6) (Mines & Lackey. hardness can be removed. So-called complexation agents can be added to prevent the 2+ ions from precipitating. which softens the water.Hardness Removal = Water Softening (Mihelcic & Zimmerman.9) Hardness of water is caused by 2+ ions. primarily Ca++ and Mg++.4 with Figure 9. usually associated with the carbonate ions (HCO3– and CO3– –) or sulfate ions (SO4– –). Section 10. Better. Section 9.5. Example of process: The lime-soda ash softening process Ca(HCO3)2 + Ca(OH)2 → 2 CaCO3(solid) + 2 H2O Mg(HCO3)2 + 2 Ca(OH)2 → 2 CaCO3(solid) + Mg(OH)2(solid) + 2 H2O 4 .
5. Section 10. Section 9.Disinfection (Mihelcic & Zimmerman. Methods: Boiling of water Very effective Very energy intensive Cheap and convenient Requires clear water Cheap to expensive May create harmful by-products Quite expensive No residual left Irradiation with UV light Limited efficacy Chemical disinfection by chlorine or chlorinated compound Chemical disinfection by ozone Very effective Leaves lasting residuals Very effective Ct = product of concentration (in mg/L) and time of exposure (in sec) – for chemical treatment It = product of irradiation (in mW/cm2) and exposure time (in sec) – for UV treatment 5 . Objective: To kill or inactivate microorganisms.9) (Mines & Lackey.7) Purpose: To reduce risk of disease transmission associated with either drinking or wastewater.
following Henry’s Law: Cl2(g) ↔ Cl2(aq) with KH = 0.minimum contact of 45 minutes . More expensive but safer than handling chlorine gas is the use of sodium hypochlorite (NaOCl – commonly called bleach) or calcium hypochlorite (Ca(OCl)2).S. standards for drinking water: .1 mg/L (from initial dose of 2 to 5 mg/L) U.minimum residual chlorine concentration of 1. Chlorine chemistry in pure water Let us consider the use of chlorine gas as the disinfection method. HOCl. U. The most common method is the injection of pure chlorine gas. handled with care!) penetrates the water.Disinfection by chlorine The active ingredient that kills microorganisms is hypochlorous acid.062 M/atm at 25oC Aqueous Cl2 reacts rapidly with water to form hypochlorous acid: Cl2 + H2O ↔ HOCl + H+ + Cl– with constant active ingredient K [HOCl][H ][Cl ] 5 10 4 M 2 [Cl 2 ] The preceding two reactions are highly tilted to the right. HOCl must be made in the water from a chlorinated precursor. First.injection of 40 to 60 mg/L. Cl2. Cl2 in gas (from compressed bottle. a solid.S. meaning that chlorine gas most easily goes into hypochlorous acid in the water. 6 . practice for end of wastewater treatment: .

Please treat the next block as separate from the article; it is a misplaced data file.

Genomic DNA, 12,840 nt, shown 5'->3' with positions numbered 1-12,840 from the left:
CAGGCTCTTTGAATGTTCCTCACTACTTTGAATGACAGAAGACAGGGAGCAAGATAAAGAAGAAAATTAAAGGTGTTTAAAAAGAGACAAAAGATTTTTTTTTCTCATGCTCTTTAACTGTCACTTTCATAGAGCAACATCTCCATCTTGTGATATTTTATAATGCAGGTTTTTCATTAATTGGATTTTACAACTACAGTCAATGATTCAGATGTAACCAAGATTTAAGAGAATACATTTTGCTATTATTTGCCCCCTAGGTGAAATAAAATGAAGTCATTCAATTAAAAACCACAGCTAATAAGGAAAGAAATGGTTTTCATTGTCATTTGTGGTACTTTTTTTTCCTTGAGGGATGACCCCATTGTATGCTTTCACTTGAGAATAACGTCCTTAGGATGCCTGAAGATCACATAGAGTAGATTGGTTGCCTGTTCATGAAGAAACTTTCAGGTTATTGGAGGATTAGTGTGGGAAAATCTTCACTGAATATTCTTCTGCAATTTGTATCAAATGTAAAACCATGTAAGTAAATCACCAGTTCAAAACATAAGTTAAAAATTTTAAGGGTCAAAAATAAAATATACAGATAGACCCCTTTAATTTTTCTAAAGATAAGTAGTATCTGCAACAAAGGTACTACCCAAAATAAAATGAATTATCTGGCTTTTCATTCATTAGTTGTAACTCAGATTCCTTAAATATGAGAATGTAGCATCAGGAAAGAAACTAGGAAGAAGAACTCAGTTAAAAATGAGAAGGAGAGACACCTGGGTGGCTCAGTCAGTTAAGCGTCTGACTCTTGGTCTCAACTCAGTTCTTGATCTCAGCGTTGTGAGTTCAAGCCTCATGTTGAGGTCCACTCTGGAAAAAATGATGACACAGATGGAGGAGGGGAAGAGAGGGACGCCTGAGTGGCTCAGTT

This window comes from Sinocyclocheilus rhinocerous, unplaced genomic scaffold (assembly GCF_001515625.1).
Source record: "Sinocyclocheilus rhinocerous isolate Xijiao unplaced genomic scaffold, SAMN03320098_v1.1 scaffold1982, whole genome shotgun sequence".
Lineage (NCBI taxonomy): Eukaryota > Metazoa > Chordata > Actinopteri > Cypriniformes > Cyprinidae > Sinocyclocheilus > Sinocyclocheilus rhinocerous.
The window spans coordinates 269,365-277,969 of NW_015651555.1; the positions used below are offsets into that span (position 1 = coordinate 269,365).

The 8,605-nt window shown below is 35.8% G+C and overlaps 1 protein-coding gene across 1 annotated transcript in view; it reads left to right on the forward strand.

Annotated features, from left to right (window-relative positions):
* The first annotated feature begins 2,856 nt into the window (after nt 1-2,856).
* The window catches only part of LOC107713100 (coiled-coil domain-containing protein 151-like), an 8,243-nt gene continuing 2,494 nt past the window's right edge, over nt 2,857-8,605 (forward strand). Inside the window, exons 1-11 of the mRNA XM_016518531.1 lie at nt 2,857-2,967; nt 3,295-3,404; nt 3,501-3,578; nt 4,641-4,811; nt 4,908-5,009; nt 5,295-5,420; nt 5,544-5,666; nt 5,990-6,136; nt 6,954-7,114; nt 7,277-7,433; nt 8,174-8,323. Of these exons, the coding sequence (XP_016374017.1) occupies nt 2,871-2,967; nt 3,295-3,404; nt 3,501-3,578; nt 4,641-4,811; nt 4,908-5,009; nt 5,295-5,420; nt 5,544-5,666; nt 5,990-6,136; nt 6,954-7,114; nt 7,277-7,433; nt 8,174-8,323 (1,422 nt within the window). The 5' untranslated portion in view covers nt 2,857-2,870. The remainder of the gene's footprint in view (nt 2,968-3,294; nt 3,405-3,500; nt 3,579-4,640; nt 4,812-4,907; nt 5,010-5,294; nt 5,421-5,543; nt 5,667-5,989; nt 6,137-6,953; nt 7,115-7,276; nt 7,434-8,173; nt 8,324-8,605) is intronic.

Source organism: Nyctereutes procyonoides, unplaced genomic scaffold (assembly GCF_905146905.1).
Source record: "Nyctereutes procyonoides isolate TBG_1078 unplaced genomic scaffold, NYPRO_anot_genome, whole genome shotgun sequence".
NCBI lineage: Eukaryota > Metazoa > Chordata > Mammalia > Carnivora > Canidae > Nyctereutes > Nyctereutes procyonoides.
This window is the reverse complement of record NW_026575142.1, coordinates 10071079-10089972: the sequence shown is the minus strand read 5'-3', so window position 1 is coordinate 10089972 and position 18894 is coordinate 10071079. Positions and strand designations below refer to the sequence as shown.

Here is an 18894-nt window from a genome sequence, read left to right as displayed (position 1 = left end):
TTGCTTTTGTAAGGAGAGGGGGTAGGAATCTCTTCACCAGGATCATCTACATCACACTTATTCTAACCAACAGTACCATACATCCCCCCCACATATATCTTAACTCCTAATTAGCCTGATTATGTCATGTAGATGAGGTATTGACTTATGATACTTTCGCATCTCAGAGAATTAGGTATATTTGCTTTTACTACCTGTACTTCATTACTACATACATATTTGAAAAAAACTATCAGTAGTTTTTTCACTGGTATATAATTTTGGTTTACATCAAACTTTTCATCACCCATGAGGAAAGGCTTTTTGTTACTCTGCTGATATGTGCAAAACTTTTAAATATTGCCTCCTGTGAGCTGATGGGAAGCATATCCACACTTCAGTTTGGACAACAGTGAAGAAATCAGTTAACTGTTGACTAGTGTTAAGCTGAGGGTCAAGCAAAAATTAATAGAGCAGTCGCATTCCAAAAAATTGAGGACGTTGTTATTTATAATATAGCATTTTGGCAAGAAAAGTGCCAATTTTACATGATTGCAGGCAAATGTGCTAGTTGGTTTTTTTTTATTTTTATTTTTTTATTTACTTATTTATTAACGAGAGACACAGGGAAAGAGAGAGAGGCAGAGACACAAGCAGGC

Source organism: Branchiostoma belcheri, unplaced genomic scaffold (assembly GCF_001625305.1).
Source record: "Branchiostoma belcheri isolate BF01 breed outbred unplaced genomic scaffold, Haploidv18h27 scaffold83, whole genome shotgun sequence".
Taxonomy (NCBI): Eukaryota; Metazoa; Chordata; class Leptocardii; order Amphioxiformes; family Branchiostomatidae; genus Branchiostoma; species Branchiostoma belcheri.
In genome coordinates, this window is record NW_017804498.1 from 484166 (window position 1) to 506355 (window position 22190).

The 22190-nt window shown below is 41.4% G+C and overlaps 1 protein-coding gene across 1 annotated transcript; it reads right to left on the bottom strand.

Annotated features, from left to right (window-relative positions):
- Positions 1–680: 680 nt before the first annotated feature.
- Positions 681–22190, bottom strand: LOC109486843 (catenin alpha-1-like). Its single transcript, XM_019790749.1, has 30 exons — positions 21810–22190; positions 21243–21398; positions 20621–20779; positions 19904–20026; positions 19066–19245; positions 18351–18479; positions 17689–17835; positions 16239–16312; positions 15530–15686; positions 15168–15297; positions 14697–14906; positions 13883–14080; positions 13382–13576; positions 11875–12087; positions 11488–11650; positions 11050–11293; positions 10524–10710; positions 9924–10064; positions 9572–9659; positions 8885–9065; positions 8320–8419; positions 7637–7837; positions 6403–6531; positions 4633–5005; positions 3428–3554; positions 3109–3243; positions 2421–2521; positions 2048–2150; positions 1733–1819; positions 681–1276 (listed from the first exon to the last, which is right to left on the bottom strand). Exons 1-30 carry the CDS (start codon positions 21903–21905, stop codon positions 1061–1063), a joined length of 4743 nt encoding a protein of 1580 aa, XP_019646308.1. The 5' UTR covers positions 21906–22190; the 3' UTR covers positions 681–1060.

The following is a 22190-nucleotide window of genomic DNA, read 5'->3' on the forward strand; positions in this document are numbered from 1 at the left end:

However.15) 7 . the pH must be controlled.6 10 8 M [HOCl] The hypochlorite ion OCl– is much less potent as a disinfectant than HOCl. hypochlorous acid HOCl is not just consumed in killing microorganisms. (Mihelcic & Zimmerman. it also decays spontaneously into: HOCl ↔ H+ + OCl– with constant K2 [H ][OCl ] 2. Fig. 10. To keep the previous reaction tilted to the left (in favor of HOCl and against OCl–).